(SizeModN(F i1)+SizeModN(F i2)+ . . . +SizeModN(F in ))mod N=B

where SizeModN(F) is the size of F modulo N, and N is the largest alignment requirement associated with any data element. The method further includes allocating storage to data elements in S first and allocating storage to the remaining data elements in the preferred order.

Implementations of the invention may include one or more of the following. Finding the subset of data elements S may include accessing a lookup table using N and B as indexes to retrieve a first set of one or more modulo values M1,1 . . . R and a frequency F1,1 . . . R for each modulo value. Finding the subset of data elements S may further include searching for a subset T={Ai1, Ai2, . . . , Ain} of data elements, such that for every p from 1 to R there is a set of F1,p data elements such that the size of those data elements modulo N is M1,p, and setting S=T. Finding the subset of data elements S may further include, if the search for a subset T of data elements fails using the first set of one or more modulo values M1,1 . . . R and the frequency F1,1 . . . R for each modulo value, accessing the lookup table again using N and B as indexes to retrieve a second set of one or more modulo values M2,1 . . . R and a frequency F2,1 . . . R for each modulo value and searching for a subset T using M2,1 . . . R and a frequency F2,1 . . . R. The method may then set S=T. Finding the subset of data elements S may further include, if the search for a subset T of data elements fails, setting B=B−1 and repeating the search.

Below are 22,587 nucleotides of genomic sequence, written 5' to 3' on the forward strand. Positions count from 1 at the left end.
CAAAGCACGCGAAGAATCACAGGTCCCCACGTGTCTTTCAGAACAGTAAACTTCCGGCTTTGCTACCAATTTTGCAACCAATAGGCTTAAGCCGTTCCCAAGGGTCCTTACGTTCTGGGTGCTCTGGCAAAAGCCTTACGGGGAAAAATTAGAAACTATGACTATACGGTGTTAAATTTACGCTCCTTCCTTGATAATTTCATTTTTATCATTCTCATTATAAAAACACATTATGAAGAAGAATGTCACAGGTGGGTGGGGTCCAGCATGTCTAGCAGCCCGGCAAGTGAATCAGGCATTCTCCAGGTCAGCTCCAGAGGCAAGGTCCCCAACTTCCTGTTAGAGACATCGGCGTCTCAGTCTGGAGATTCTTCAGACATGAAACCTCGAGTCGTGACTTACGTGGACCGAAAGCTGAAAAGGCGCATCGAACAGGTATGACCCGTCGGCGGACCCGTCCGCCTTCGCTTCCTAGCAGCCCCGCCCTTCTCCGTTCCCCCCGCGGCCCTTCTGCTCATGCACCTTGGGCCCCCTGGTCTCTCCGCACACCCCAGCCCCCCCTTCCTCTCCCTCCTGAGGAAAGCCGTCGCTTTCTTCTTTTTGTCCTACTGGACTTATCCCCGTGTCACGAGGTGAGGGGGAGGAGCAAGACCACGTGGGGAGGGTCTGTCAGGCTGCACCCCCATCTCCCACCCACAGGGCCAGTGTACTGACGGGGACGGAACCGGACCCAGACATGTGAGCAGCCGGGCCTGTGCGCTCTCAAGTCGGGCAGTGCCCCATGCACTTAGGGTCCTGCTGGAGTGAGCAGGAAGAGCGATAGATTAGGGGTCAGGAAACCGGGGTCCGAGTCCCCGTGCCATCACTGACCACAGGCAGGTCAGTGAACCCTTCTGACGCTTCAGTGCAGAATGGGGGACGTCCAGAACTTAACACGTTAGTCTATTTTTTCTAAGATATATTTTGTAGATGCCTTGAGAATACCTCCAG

In general, in another aspect, the invention features a lookup table useful in allocating storage for a header and one or more data elements in a data storage facility. The data storage facility is divided into words. Each word includes one or more incidents of one or more types of alignment boundaries. Each incident of a type of alignment boundary falls on a multiple of a base amount of units from the beginning of the word. The base amount is unique for each type of alignment boundary. Each data element is required to satisfy an alignment requirement, which is the size of alignment boundary with which it is required to align. Each data element has a length that is a multiple of its alignment requirement. The lookup table includes a plurality of solution data objects, each of which includes one or more data element modulus objects D1 . . . n, each data item modulus object containing a data item size modulo the largest alignment requirement associated with any data element. Each of the plurality of solution data objects further includes a frequency object F1 . . . n for each respective data item modulus object. Each frequency object contains the number of respective data elements required, in combination with the other data elements identified by the data element modulus objects to satisfy the following equation:

(F 1 ·D 1 +F 2 ·D 2 + . . . +F n ·D n)mod N=B

where B is the size of a portion of a word that would be unallocated if storage were allocated to the header and to the data elements in a preferred order, and N is the largest alignment requirement associated with a data element.